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Name: TURNER, Harold Agnew

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Birth Date: 27 May 1889 Mumbai, India

Death Date: 21 Nov 1970 Brighton

First Date: 1915

Profession: DC; Founded Pembroke House School

Area: Kijabe, Nairobi

Married: In Leckhampton 3 Sep 1919 Norah Walker b. 9 Oct 1888 Nasirabad, India, d. 9 Feb 1978 Colchester

Children: Kathleen; Charles Hawkins Agnew (3 Mar 1923 Bognor Regis-1990 Surrey)

Book Reference: Red 25, Red 31, Hut, Pembroke, East African Annual 1931/32. Hut, Red 22, O&C, Gazette, Red 19

School: Cheltenham, Pembroke College Cambridge MA, LLB

General Information:

Pembroke - EA Syndicate land - ' ...... A Captain Alan Gibson acquired some of this land, hoping to farm flax. A man of ambition, he set about building himself a mansion, but ran out of money when the programme was about three quarters finished. Forced to sell the incomplete shell - known as Gibson's Folly - and 110 acres of land about it was bought by one Harold Turner, who completed the building as a preparatory boarding school for boys of European descent: Pembroke House. [1927]. .........…  
Harold Turner, son of a British father and Swiss mother, was educated at Cheltenham then Pembroke College, Cambridge. Coming to East Africa as an officer in the Colonial Administration, he rose to be District Commissioner of Embu, during which time he became fluent in the Embu language, before resigning and turning his hand to other matters. He worked briefly with the East African Standard, then farmed but lost money and fell on such hard times that his wife had to run a boarding house. It was at this stage in 1925 that Harold Turner became interested in education and joined Jesse and Cramb in setting up a preparatory school - Kenton College - at Kijabe. This was not Cramb's first attempt: he had come to Kenya in 1920 and was associated with a short-lived school - The Grange - at Lumbwa.
Turner's association with Cramb did not last long. He and Cramb (the Moke as he was known to two decades of Kenton pupils) clashed as personalities and their relationship did not improve when Turner (a tennis blue at Cambridge and winner of the Kenya Doubles championship more than once in the 1920s) drove a tennis ball into Cramb's eye, blinding it permanently. For the rest of his life Cramb wore an eye patch. Turner left Cramb to start his own school at Gilgil. Not having sufficient money of his own to buy the land (even though it sold at less than three shillings an acre) from Captain Alan Gibson or to complete the buildings, he brought in a junior partner - Gerald Pink (nicknamed 'Kali') - who also served as a master until the end of 1932 when he resigned..
Turner named the school Pembroke House after his Cambridge College, with the aim of making it a 'normal' British boys' prep school. ........ Inevitably Turner's pupils gave him nicknames. In his early years he was known as 'Tinker'. The origin of this is obscure and Richard Wilson, who was there at the time, suggests that it was possibly a bowdlerisation of 'Stinker'. In the 1940s Tinker, which never really caught on, had changed to 'Tunk', and Tunk he remained until he retired. His wife was 'Ma Tunk' who ran the catering and his mother, who lived with them, 'Grannie'. Again, as is so often the case with nicknames, they gradually evolve, which makes it difficult to establish any exact origin. Suffice it that Tunk seems to have been a single syllable with roots in both Turner and Tinker (or Stinker).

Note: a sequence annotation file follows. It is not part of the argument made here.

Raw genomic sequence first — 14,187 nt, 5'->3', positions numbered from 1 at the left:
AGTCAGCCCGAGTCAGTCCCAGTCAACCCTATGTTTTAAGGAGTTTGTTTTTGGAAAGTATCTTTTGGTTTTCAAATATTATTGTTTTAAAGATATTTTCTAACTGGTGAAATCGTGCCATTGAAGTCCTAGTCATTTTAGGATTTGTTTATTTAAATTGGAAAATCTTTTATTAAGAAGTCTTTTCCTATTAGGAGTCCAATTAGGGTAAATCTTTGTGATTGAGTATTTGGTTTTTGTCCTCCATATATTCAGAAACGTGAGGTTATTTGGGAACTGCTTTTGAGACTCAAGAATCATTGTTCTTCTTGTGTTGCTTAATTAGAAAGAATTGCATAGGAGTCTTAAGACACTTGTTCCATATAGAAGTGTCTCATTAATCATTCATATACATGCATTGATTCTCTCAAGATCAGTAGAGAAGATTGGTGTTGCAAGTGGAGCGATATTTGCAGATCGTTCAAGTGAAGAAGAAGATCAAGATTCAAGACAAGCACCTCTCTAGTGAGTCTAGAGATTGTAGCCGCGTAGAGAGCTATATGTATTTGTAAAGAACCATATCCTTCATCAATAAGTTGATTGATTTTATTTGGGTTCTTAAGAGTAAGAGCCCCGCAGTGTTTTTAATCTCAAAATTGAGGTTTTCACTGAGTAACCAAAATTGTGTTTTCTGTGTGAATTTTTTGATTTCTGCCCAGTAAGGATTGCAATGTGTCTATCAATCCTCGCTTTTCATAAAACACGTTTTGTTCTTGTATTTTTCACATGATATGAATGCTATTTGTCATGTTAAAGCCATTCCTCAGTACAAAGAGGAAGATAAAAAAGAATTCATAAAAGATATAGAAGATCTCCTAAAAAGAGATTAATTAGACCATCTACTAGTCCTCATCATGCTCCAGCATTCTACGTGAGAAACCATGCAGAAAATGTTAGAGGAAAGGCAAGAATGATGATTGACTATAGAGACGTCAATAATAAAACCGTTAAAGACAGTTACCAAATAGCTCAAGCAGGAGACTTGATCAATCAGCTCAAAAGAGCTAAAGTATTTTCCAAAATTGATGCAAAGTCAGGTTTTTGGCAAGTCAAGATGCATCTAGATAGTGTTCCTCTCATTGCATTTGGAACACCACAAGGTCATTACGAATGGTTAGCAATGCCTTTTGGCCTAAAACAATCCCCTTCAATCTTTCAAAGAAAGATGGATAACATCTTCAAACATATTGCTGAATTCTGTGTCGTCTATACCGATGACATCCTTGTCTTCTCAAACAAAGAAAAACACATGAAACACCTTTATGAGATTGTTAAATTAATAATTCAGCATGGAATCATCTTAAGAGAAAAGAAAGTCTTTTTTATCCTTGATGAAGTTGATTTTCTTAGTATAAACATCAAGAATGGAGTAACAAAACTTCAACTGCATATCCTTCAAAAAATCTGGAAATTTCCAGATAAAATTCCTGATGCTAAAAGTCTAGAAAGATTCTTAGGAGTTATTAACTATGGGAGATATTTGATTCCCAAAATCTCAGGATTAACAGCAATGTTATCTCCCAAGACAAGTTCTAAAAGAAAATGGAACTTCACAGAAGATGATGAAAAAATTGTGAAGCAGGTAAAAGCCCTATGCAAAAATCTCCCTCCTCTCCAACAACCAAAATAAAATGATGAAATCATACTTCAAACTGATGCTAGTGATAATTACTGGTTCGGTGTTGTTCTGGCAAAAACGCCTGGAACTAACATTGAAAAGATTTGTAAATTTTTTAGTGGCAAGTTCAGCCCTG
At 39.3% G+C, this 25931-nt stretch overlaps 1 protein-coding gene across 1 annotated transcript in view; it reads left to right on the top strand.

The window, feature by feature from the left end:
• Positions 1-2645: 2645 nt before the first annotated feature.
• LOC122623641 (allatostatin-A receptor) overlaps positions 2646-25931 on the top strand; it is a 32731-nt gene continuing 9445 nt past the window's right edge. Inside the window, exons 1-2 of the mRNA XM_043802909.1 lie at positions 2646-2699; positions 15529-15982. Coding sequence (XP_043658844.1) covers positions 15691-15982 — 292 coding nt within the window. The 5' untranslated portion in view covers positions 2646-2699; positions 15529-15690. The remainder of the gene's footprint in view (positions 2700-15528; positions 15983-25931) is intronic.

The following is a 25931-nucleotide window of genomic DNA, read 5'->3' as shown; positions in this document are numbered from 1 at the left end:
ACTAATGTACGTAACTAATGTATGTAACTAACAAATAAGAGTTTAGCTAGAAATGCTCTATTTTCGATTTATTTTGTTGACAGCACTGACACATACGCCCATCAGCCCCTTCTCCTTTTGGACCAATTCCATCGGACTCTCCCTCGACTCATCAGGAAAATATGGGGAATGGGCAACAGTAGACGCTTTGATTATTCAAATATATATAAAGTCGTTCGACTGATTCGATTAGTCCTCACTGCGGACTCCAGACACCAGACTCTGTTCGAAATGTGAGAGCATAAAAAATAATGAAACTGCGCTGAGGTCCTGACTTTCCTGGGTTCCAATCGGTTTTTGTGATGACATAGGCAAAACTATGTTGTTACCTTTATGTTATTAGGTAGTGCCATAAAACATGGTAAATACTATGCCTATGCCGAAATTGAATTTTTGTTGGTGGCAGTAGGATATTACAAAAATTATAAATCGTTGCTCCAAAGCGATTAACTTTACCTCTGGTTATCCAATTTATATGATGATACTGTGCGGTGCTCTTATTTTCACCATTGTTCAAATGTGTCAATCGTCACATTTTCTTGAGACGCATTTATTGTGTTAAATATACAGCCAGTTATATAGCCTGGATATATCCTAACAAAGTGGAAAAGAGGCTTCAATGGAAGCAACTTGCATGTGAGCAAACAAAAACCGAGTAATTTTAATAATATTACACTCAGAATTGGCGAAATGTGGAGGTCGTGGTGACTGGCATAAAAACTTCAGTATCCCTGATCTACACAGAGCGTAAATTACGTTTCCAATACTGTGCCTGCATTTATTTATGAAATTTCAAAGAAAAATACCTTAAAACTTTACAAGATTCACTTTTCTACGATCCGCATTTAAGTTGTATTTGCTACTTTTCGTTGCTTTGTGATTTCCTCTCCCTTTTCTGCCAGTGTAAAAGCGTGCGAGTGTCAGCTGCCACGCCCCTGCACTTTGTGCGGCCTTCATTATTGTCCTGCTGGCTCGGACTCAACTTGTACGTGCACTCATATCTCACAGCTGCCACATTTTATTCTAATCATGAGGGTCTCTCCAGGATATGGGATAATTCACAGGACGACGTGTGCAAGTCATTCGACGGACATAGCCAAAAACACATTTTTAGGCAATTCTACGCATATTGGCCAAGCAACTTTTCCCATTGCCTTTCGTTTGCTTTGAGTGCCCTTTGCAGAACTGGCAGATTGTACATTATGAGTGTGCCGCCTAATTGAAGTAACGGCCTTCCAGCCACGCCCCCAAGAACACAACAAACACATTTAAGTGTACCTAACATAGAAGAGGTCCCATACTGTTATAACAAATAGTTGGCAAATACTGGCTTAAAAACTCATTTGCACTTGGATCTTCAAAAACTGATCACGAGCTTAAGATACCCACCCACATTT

The Turners had two children, the elder a daughter Kathleen, who briefly served as a stand-in teacher in 1934/35. She was initially nicknamed 'Girlie', but later and with a little more imagination and despite her glamorous looks 'The App.' - (short for Apparition). The younger Turner was a boy, Charles, who was a pupil in the school in the mid 1930s and in his father's footsteps became a teacher. Pembroke was thus very much a Turner family concern. In 1947, in Pembroke House's 20th year, Harold Turner sold the school to Christopher Hazard and retired. A humane man who, despite not being a professional educator at the start, had established a good British prep school on the equator and become a great Headmaster. For this he is remembered affectionately by the majority of those who passed through his hands.
In leaving Pembroke House he did not entirely abandon education. He moved to Nairobi and established a small, personal service for coaching pupils needing extra tuition.
Pembroke - Richard Wilson's recollections - 'Turner epitomised the benevolent dictator and we saw little of Mrs Turner. In the background was his mother, Grannie Turner, chiefly notable among us for her wig which kept slipping, and their daughter Girlie (Kathleen) who was looked on  as a mysterious and embarrassing part of the Turner menage. Their son Charlie fitted in as a pupil surprisingly living his double life without any embarrassment to anyone.
Red 25 - Master, Kenton College, Kijabe.
Red 31 - Pembroke House, Gilgil
Red 22 - H.A. Turner, Farm 584B, Rumuruti
Gazette - 10/3/15 - Harold Agnew Turner - Asst. DC; 24/3/15 Asst. DC Eldoret
Gazette 23/2/1921 - Resignation as Asst. District Commissioner wef 1/2/1921
Hut also has H.A. Turner 1922 Farm 584B Rumuruti ?

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